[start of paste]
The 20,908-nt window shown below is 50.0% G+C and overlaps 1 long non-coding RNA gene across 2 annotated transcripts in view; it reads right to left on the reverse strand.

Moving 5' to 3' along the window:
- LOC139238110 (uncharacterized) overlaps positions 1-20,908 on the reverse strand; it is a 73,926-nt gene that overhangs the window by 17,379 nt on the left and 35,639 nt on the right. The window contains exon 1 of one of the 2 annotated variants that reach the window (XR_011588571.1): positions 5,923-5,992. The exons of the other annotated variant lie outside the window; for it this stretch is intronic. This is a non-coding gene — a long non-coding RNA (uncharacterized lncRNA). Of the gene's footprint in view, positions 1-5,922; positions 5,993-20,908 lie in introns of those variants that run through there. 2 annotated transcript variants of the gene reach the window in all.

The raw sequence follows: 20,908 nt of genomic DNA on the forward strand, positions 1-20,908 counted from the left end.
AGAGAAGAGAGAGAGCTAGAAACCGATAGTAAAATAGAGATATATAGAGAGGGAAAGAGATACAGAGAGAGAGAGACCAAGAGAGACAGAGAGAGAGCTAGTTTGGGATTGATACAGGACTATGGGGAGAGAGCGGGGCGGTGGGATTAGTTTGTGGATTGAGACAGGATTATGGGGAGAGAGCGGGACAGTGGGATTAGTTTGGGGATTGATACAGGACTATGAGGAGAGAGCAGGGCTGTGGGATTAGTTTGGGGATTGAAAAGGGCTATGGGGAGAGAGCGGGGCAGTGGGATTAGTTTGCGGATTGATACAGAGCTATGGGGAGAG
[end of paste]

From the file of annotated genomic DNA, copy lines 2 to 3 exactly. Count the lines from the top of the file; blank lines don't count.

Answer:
Moving 5' to 3' along the window:
- LOC139238110 (uncharacterized) overlaps positions 1-20,908 on the reverse strand; it is a 73,926-nt gene that overhangs the window by 17,379 nt on the left and 35,639 nt on the right. The window contains exon 1 of one of the 2 annotated variants that reach the window (XR_011588571.1): positions 5,923-5,992. The exons of the other annotated variant lie outside the window; for it this stretch is intronic. This is a non-coding gene — a long non-coding RNA (uncharacterized lncRNA). Of the gene's footprint in view, positions 1-5,922; positions 5,993-20,908 lie in introns of those variants that run through there. 2 annotated transcript variants of the gene reach the window in all.